You may have already heard about the Meatless (or Meat Free) Monday movement. It is becoming increasingly popular across the globe with many households now swapping meat for legumes, tofu or eggs for their Monday eats.
More and more households are pledging to go meat free each Monday, including my own. In fact, my husband and I often enjoy more meat-free meals in a week compared with meaty meals.
There are many reasons why I enjoy (and my husband has learnt to enjoy) more meat free meals.
First of all when it comes to red meat I don’t particularly favour it and I don’t believe we need too much in our diets. This is because a higher red meat intake, whether the processed or unprocessed type, has been linked to an increased risk of type 2 diabetes risk, cardiovascular disease and bowel cancer. It looks like the risk is particularly high for people who regularly consume processed meats such as hot dogs, bacon, sausages and salamis.
If you consume red meat more than three times weekly, you can replace it with poultry, fish (particularly the oily type) or other seafood, but why not make it a vegetarian meal and make it a Monday ritual!
Another reason why I just love meat free meals is the way it can really bump up your veggie count to the recommended five serves a day.
Having more meat free days can also increase your longevity through the prevention of chronic conditions (such as cardiovascular disease, some cancers and type 2 diabetes) and this approach to eating can also reduce your carbon footprint, something our future generations will thank us for.
How and what?
You may be reluctant to dedicate just one day a week to meat free eating - maybe due to the unknown?
Not knowing how to put a meat free meal together and not knowing what to substitute meat for. These are the most common barriers to meat free eating. To ensure a good source of protein and essential nutrients such as iron, zinc and B12 in your meal you can substitute meat for 2 eggs, one cup of legumes, 170g of tofu or 30g of nuts – EASY!
Often these meat free meals are very quick and easy to prepare, another reason why I love them so much. Some of my favourite balanced veggie meals include:
- Vegetable stir-fry with noodles and cashew nuts
- Roast vegetable and quinoa frittata
- Capsicums stuffed with kidney beans, vegetables and rice
- Vegetable stir-fry with with firm tofu and soba noodles
- Spiced chickpea patties with salad and Greek yoghurt
- Chunky vegetable and cannellini bean soup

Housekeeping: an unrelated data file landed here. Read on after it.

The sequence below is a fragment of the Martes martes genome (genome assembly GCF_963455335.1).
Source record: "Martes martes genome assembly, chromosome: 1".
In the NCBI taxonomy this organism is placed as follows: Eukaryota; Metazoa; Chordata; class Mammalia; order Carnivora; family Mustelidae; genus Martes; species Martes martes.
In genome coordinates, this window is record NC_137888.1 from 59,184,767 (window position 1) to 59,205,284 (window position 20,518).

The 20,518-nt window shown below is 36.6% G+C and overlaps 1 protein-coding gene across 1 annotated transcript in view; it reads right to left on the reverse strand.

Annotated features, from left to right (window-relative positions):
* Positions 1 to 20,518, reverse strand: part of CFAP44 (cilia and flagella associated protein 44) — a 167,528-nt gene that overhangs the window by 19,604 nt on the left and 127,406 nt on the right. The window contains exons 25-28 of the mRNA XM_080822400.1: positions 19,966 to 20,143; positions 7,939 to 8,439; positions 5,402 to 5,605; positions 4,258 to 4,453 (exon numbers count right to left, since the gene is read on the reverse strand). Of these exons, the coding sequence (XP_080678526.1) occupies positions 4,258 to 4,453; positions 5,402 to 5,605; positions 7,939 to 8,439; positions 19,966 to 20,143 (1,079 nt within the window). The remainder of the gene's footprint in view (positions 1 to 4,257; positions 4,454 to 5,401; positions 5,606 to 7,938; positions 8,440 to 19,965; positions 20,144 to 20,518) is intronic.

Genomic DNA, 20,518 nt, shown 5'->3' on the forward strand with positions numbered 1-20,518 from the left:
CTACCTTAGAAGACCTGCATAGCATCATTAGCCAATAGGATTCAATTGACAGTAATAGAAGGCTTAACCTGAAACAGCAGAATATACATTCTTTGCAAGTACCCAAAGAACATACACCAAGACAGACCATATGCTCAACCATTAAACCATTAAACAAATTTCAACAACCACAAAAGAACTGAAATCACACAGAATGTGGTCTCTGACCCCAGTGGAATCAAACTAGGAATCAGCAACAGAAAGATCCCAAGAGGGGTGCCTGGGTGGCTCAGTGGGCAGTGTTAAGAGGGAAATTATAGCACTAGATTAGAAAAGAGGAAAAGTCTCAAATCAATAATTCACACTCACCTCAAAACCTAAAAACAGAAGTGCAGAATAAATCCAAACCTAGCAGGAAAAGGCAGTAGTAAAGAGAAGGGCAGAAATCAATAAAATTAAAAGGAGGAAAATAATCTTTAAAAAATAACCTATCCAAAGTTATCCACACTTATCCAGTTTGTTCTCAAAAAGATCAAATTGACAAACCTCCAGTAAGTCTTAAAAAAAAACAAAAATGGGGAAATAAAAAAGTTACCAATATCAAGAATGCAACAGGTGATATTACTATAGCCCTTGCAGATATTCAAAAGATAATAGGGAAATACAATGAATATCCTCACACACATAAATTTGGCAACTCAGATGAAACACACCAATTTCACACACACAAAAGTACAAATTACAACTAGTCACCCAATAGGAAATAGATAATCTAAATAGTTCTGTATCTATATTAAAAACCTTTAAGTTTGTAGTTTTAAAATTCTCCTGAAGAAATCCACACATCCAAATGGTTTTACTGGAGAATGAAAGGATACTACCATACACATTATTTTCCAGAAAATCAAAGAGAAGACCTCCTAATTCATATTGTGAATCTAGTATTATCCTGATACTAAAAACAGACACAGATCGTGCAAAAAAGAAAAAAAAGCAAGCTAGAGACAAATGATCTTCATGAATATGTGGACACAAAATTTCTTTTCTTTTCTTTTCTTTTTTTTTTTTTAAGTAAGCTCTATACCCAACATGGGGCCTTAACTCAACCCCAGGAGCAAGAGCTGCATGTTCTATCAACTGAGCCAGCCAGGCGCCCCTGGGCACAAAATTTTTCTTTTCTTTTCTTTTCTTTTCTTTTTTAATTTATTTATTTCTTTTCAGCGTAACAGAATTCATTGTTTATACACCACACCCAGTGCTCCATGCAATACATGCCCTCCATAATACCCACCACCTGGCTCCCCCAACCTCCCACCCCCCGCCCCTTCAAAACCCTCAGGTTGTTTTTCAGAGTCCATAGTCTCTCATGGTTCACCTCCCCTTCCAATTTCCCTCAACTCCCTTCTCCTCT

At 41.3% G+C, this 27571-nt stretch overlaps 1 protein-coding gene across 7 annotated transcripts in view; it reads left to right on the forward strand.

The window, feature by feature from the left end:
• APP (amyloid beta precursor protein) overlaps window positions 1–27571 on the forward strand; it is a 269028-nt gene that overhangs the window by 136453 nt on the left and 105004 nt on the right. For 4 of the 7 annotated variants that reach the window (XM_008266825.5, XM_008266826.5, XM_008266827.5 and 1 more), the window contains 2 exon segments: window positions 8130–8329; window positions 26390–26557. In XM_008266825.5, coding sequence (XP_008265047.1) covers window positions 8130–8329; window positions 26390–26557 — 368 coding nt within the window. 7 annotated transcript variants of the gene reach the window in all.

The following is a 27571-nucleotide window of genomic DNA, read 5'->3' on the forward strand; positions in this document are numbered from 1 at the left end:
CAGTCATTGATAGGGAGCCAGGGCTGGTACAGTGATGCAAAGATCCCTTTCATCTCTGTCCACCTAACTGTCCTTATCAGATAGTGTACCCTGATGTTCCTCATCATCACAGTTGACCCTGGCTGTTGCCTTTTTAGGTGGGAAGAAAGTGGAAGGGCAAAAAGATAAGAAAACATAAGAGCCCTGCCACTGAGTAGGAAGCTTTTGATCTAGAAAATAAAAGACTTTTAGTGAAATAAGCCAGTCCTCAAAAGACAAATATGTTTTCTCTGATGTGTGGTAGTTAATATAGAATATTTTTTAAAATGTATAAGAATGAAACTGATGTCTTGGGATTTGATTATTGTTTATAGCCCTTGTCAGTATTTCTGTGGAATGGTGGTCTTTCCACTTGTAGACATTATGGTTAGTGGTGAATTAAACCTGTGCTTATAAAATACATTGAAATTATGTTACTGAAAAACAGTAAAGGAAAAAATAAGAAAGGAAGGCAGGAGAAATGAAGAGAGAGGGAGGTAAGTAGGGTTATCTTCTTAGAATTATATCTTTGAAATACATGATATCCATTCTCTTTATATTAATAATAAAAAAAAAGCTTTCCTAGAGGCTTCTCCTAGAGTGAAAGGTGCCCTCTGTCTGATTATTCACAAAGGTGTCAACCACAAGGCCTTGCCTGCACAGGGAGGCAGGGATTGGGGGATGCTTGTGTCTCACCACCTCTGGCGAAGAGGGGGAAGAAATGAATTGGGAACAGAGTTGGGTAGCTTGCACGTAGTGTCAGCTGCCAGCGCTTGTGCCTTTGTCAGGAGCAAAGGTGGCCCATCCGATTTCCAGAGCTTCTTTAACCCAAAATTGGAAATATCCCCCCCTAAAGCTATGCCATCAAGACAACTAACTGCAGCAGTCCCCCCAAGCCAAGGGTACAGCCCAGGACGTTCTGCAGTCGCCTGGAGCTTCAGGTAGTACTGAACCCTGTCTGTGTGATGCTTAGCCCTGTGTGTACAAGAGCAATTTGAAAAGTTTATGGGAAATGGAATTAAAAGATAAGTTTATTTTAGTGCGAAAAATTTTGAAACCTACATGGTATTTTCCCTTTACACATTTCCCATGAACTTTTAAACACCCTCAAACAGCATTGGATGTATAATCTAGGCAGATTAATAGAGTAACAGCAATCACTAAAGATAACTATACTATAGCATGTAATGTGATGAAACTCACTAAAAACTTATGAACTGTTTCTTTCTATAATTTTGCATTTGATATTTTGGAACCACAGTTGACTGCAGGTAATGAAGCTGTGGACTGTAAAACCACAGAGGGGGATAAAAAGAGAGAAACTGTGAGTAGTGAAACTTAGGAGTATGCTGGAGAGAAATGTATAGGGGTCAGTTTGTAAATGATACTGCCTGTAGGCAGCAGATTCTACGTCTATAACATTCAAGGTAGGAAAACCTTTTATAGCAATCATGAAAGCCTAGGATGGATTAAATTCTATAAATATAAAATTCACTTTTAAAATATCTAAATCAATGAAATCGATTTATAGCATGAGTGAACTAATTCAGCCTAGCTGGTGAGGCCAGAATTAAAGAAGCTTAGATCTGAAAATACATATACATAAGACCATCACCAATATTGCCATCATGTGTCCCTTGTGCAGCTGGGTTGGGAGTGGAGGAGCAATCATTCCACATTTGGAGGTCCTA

- Vegetarian Chilli con carne with chickpeas, kidney beans, capsicum and zucchini instead of meat
- Vegetarian lasagna with ricotta cheese instead of white sauce.
Legumes – the good and the windy
My favourite meat substitutes without a doubt are legumes.
A food that serves so many purposes but does not appear on our plates enough. There are so many health benefits of these little delights as they boast a variety of vitamins and minerals and are a great source of protein, healthy fats and low GI carbohydrates. They can also bulk up our meals and give us more bang for our buck when we look at the cost for nutritional benefit.
A dish featuring legumes can also be one that is quick and convenient for busy people.
Of course legumes have the reputation to make us a little windy, but some professional organisations also claim that having legumes more regularly in your diet can reduce this somewhat displeasing effect. I’m still waiting for my husband’s body to adapt …
What is a legume?
Think lentils, baked beans, chickpeas, kidney beans, butter beans, cannellini beans and pinto beans just to name a few.
They come canned or dried, so choose whatever you prefer. If you opt for canned (which gets extra points for convenience) just rinse them with water before you use them.
Prove them all wrong!
Your friends and family will tell you that they don’t like legumes, so prove them wrong! They are a blank canvas for so many different flavours, just be creative and don’t hold back on adding herbs and spices to make them more appealing.
Take the challenge to show your housemates, friends and families that legumes can be a tasty and enjoyable eat.
I hope this article has inspired you to consider devoting one day a week to meat free eating. You may be pleasantly surprised by the taste and diversity of these meals and the way your body responds.
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To encourage you to take up Kerryn’s Meatless Monday challenge, here’s a vegetarian dish that is also gluten-free, as it uses Portobello mushrooms as a burger ‘bun’ instead of bread, from Francis Morissette and Joshua Sprague.
Portobello and cumin spiced eggplant burgers
Makes 4 burgers
8 portobello mushroom caps
1 large eggplant
Eggplant spice (see below)
1. Set the oven to 200 degrees C. Using a paper towel, wipe clean the mushroom caps. Remove the stem. Brush the mushroom caps on both sides with olive oil and season the underside with salt and pepper. Set them on a baking sheet with tops facing down.
2. Slice the eggplant into 1-2cm slices. Brush the eggplant slices with olive oil and toss them with the spice mixture and place them on a cookie sheet.
3. Bake the mushrooms and eggplant for 20 minutes, flipping the eggplant halfway through.
4. To assemble, top 4 Portobello mushroom caps with 1 to 2 slices of roasted eggplant, roasted red pepper jam, and fresh cilantro. Cover with second mushroom cap and serve.
5. Bring a big napkin. These are juicy.
For each large eggplant:
- 2 teaspoons ground cumin
- ½ teaspoon smoked paprika
- ½ teaspoon salt
Mix the 3 seasonings together and toss with eggplant before roasting.
- You can cook the mushrooms and the eggplant on the grill if you prefer. The mushroom caps only take about 8 minutes per side. Eggplant will be approximately the same.
- Additional topping suggestions include avocado, tomato salsa, grilled haloumi, pesto or feta.